of a foreign work of literature or a modern translation of an
older English work, what limitations or difficulties are created
by your lack of contact with the author's original language?
THE THEMES OF THE LITERARY WORK?
Theme may be thought of as the
central ideas, values, thesis, message, or meaning presented in a
work of literature. The theme reveals the connection between
the literary work (the world created by the author's imagination)
and the outside world. Thus literature can be both fictional and "true"
when it expresses real human emotions or makes valid comments on human
experience, even if on the surface the characters, plots, and settings
are not realistic ones.
Analyzing theme always involves generalizations
and abstractions. There are universal themes that can be found in
countless works of literature, such as love and hate, good and evil,
innocence and experience, communication and isolation, life and death,
society and the individual. A story or poem may be about
a specific love affair, for example; it is easy to say the general
subject is love, but interpreting the theme involves explaining what
the work says about love.
Great, complex works of literature have
more than one theme and we can never pin down their meanings with
absolute certainty. Some works are deliberately vague or ambiguous
(suggesting more than one alternate meaning). Our interpretations
of theme must always be supported by evidence from the text. Themes
may be revealed in a number of ways:
Does the title indicate theme?
- Are themes revealed in direct statements
by the author?
Nonfiction usually states its ideas
and arguments explicitly. In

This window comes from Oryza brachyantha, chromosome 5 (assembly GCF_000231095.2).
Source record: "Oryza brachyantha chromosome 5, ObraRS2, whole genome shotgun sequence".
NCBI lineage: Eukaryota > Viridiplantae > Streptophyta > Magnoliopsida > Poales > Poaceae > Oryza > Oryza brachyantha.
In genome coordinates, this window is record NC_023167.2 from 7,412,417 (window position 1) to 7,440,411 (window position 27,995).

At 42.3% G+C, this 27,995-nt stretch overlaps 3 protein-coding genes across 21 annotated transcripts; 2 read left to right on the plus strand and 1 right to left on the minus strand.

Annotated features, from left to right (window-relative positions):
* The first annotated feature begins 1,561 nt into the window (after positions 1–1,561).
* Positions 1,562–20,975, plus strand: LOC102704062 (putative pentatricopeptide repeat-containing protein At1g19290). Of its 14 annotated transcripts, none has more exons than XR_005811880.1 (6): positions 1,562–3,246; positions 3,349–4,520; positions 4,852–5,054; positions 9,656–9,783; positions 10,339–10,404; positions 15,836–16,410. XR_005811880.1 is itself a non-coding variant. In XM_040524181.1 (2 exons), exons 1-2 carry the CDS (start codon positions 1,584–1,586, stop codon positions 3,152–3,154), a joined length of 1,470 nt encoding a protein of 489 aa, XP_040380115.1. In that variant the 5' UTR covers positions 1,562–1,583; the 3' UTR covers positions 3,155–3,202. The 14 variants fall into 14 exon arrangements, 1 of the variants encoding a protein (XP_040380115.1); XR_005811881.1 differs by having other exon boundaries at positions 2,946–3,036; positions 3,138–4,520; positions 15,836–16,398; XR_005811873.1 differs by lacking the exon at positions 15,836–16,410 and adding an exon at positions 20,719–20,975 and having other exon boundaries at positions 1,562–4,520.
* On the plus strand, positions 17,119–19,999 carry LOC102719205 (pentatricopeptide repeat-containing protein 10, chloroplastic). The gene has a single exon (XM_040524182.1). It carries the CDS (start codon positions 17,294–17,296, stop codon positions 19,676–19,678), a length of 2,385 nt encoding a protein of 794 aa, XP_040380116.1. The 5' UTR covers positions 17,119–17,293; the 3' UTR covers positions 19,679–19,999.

the Declaration of Independence, for example, Jefferson asserts
the beliefs and intentions of the American colonies directly.
Most imaginative literature presents
theme indirectly and dramatically, although in some works the
theme is quite obvious and in others it is more difficult to
Are themes revealed in direct statements
by a narrator in the work?
Remember that the speaker's voice (or persona) in a story or poem
usually should not be equated with the author's voice. The narrator
may be unreliable or may express ideas quite different from the
author's own values.
Are themes revealed through actions,
dramatic statements or personalities of characters?
If characters convey conflicting values, which values does the
whole work seem to be defending?
Sometimes a character's main function is to symbolize an abstract
quality, such as greed or honesty or laziness. Remember that names
are sometimes symbolic, in obvious or subtle ways.
Are there other symbols, images,
and descriptive details in the work that suggest themes? Look
for repeated words and images as clues to theme.
Are there characters or events or
other details that seem to have no importance in the plot of a
story? In good literature, these details are there for a reason;